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Don’t Ignore Infertility
This week is National Infertility Awareness Week. Infertility is defined as the inability to conceive or carry a pregnancy to term after 12 months of trying to conceive. If you are over the age of 35, the time of trying to conceive is reduced to 6 months. Infertility affects 1 out of every 10 people. I happen to be one of those ten.
Ever since I was little I knew that I wanted to have my own children. I chose my profession so that I could work with children. My infertility started long before I knew. My husband and I were married at 26, but we wouldn’t be professionally and responsibly ready until we were 28 to start trying to conceive. I looked forward to going off of my birth control with anticipation. I knew that it was unlikely we would get pregnant right away, but I was so excited with the thought of becoming pregnant it didn’t make a difference. To my surprise my cycle came the month after I went off of the pill, which was a shock because before I went on the pill my cycle was all over the place. I could go six months without a cycle, but I always chalked it up to being so active with sports. I played field hockey and basketball in college so I remained physically active even after high school.
After the first three months of trying and each month my cycle letting me know it hadn’t happened, I was still fine. Then the fourth month came and no cycle showed up. I was thrilled. I took about five tests and all came back negative. I wasn’t devastated, but how could we try again if I still didn’t have a cycle. I made an appointment at my doctor’s office, but needed to see someone else in the practice because she didn’t have an appointment. This doctor, without ever having met me or knowing much about my file, told me that I had lost too much weight. See six months prior my female doctor had told me that if we were thinking of trying to conceive then I should lose about 25 pounds to get me to a healthy weight for my height. I had lost 30 pounds, but my BMI was exactly where it was supposed to be for a healthy weight. I left the office and quickly looked for a new doctor.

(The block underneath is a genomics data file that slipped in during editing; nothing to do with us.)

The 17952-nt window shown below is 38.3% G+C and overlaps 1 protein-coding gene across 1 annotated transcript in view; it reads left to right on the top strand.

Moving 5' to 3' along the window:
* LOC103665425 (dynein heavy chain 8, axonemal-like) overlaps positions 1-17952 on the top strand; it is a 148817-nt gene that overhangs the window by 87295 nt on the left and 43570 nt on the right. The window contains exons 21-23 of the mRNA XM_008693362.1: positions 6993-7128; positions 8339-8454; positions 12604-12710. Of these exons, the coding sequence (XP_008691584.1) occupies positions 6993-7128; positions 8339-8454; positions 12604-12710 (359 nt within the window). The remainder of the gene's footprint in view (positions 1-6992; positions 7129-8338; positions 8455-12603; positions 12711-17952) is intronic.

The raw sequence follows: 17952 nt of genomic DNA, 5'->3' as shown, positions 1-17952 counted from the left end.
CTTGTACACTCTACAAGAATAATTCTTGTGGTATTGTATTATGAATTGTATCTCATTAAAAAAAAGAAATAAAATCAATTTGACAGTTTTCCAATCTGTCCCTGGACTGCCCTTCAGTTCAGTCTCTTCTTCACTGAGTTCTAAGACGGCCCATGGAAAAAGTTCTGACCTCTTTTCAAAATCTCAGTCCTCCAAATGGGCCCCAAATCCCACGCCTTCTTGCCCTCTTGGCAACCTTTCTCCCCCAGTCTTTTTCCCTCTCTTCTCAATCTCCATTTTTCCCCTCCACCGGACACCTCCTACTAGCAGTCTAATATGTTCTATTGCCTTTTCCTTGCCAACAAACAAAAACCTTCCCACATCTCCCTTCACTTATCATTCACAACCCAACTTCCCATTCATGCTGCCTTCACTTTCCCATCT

I found a doctor that understood my personality and put me at ease. He started me on prometrium, which is a hormone that supplemented the progesterone that I was not producing. He explained that my body was like that of a menopausal woman. After three months of the prometrium and still no baby I had my tubes flushed with iodine to make sure there weren’t any blockages and my husband had is sperm level counted. Everything came back fine. After a total of eight months of trying, I was started on the fertility drug, clomid. I was on clomid for three months and we got a positive pregnancy test, March of 2009. Nine months later my beautiful baby girl was born on my 30th birthday.
Riley is two and a half and since having her we haven’t not been trying. I have to admit that the stress of trying to conceive was too much for me. I was often told to relax and to just let it happen, but I was on two different medications that had to be taken on specific days within my cycle. The ups and downs of trying to conceive changed me. It made me a different person because I was consumed by it. Joe and I came to the conclusion about six months ago that we were happy with our family of three. If it happened when we weren’t trying then we would be ecstatic, but I needed to be a mommy to Riley, rather than worrying and stressing about having another child. I needed to consume myself with her. There are days where I question our decision, but then I remember that the drugs made me crazy. My emotions were everywhere and I felt so alone during that time.
During this week of Infertility Awareness please don’t ignore those that suffer through this. We just want you to listen. We don’t want advice. We just need someone to listen and be supportive. Our emotions are everywhere. I can honestly say that my time of trying to conceive was one of the loneliest and darkest years of my life. Riley was well worth it though.